The IRS Proposes Changes To Form 6765, Credit For Increasing Research Activities, And Requests Feedback From Stakeholders By October 31st

The IRS Proposes Changes To Form 6765, Credit For Increasing Research Activities, & Requests Feedback From Stakeholders By October 31st

On Friday, September 15th the Internal Revenue Service (the “Service”) released a preview of proposed changes to several sections of IRS Form 6765, titled “Credit for Increasing Research Activities” and is requesting feedback from stakeholders by October 31st. As a background, the Federal-Level R&D Tax Credit program was originally introduced into the Internal Revenue Code through President Ronald Reagan’s Economic Recovery Tax Act of 1981 and the program has continued to evolve both from a quantitative and qualitative perspective over the past four decades.
The Service has provided a preview of their proposed changes to Form 6765 in an effort to solicit feedback from stakeholders in advance of the formal draft release expected later this year. Just some of the proposed changes address previous feedback received from taxpayers and tax professionals alike in recent years during IRS examinations. It should be duly noted that each year, the Service receives thousands of tax returns from taxpayers claiming the Federal-Level R&D Tax Credit. R&D Tax Credit issues are currently examined in a substantial number of cases year-over-year and consume significant resources from both taxpayers and the Service alike. To provide more effective tax administration of the Federal-Level R&D Tax Credit program, the Service must ensure taxpayers truly comprehend the complete scope and application of the program’s requirements to support claiming the R&D Tax Credit with a sustainable tax return filing position per Circular 230. To that end, the proposed changes to Form 6765 will require taxpayers to identify, gather, and document additional data on this enhanced form before filing their tax returns. The primary proposed changes to Form 6765 include:

 A new Section E with five additional questions seeking further information;
 A new Section F for reporting quantitative and qualitative information for each business component as required pursuant to I.R.C. § 41; and
 Moving the “reduced credit” election question and the “controlled groups or businesses under common control” question from line 17 and line 34 to the top of Form 6765.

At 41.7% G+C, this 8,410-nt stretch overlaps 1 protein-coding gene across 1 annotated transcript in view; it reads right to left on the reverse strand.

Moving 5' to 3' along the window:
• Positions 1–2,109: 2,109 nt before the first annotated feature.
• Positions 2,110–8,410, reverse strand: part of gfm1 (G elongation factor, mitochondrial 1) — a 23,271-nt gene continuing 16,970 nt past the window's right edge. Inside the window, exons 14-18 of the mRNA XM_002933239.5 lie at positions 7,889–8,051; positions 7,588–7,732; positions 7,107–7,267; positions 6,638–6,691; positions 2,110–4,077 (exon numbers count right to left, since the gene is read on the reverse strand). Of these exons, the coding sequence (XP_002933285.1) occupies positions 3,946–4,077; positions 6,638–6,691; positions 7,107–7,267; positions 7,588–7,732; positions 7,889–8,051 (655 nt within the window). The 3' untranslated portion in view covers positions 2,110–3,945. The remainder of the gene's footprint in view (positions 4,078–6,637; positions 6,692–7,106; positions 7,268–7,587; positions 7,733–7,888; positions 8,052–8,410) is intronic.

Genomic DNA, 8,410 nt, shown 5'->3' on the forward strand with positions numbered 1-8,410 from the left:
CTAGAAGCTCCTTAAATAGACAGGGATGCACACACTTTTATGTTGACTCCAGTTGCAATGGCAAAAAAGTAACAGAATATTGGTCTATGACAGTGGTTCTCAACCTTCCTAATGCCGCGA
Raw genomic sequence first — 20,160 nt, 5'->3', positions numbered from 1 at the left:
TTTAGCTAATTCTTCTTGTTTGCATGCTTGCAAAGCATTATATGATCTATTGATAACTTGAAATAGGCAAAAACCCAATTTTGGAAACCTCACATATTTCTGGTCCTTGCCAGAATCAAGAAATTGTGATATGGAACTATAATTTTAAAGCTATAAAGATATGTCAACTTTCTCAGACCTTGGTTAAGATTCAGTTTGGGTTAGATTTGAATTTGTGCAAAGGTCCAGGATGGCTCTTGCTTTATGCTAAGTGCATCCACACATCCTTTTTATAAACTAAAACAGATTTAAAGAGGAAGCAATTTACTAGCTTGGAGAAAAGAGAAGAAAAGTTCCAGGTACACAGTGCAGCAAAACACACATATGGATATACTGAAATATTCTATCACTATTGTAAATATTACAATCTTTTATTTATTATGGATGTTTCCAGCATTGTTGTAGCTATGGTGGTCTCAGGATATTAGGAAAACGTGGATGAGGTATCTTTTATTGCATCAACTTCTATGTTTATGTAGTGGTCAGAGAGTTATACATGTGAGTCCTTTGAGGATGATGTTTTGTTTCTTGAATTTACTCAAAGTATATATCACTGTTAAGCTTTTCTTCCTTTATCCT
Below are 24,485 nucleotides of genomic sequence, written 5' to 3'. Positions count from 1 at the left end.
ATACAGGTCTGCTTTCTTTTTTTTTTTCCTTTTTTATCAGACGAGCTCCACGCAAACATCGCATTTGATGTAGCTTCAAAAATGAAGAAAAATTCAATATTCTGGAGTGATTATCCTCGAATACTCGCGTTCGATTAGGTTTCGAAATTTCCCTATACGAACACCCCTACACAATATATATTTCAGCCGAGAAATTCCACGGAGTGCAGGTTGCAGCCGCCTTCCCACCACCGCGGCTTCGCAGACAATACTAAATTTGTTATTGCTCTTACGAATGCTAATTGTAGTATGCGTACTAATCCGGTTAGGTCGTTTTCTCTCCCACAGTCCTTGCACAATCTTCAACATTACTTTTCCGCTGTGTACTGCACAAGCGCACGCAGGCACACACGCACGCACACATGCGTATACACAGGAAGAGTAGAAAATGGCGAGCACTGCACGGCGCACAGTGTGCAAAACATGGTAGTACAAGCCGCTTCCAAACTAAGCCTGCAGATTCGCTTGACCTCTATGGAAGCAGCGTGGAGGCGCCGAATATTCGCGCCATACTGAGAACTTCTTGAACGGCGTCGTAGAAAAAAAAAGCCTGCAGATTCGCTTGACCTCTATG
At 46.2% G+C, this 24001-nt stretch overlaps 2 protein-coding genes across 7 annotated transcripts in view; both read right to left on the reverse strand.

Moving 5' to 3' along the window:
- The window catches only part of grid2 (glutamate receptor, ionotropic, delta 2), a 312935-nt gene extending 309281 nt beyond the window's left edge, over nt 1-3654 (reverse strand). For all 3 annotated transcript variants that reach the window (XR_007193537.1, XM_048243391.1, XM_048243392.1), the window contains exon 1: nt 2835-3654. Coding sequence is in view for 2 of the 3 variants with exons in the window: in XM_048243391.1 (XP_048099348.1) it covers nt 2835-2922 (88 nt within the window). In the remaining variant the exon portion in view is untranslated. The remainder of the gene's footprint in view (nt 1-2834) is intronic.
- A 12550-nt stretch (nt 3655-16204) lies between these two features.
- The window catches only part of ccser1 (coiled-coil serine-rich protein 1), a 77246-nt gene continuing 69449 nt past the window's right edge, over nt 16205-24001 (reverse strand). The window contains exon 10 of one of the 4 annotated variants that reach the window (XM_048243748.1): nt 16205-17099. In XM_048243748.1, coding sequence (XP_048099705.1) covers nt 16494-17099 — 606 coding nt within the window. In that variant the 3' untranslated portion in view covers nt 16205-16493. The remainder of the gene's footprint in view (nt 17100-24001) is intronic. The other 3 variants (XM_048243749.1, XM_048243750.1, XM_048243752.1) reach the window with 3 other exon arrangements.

The Service is also requesting feedback on whether Section F should be optional for certain taxpayers, including those:
 With qualified R&D expenditures less than a certain dollar amount at a controlled group level;
 With a R&D Tax Credit less than a certain dollar amount at a controlled group level; or
 Statutorily defined Qualified Start-Up Businesses claiming the Payroll Tax Credit.
In summary, the proposed changes to IRS Form 6765 will provide taxpayers with a consistent and predefined format for tax reporting and improve the information received by the Service for enhanced tax administration. The Service is considering making the changes effective beginning with tax year 2024.
The preview of the proposed changes to Form 6765 can be referenced at
Please note that all feedback on the proposed form changes, potential Section F options and questions about these changes are due by October 31st and should be submitted to with the subject line: “Feedback/Questions F6765”.

Have a question? Contact Peter Scalise, SAX LLP. New York, NY

About the Author
Peter J. Scalise serves as the National Partner-in-Charge of the Federal Tax Credits and Incentives Practice at SAX CPAs LLP. Peter is a highly distinguished member of the Accounting Today Top 100 Influencers and has approximately thirty years of progressive Big 4 and Top 100 public accounting firm experience developing, managing, and leading large scale tax advisory practices on a regional, national, and global level.
Peter also serves as a passionate philanthropist and a member of several Boards of Directors and Boards of Advisors for local, regional, and national charities in connection with poverty and hunger alleviation; economic development; environmental conservation; health and social services; supporting veteran and military service personnel along with preserving arts and cultural programs.

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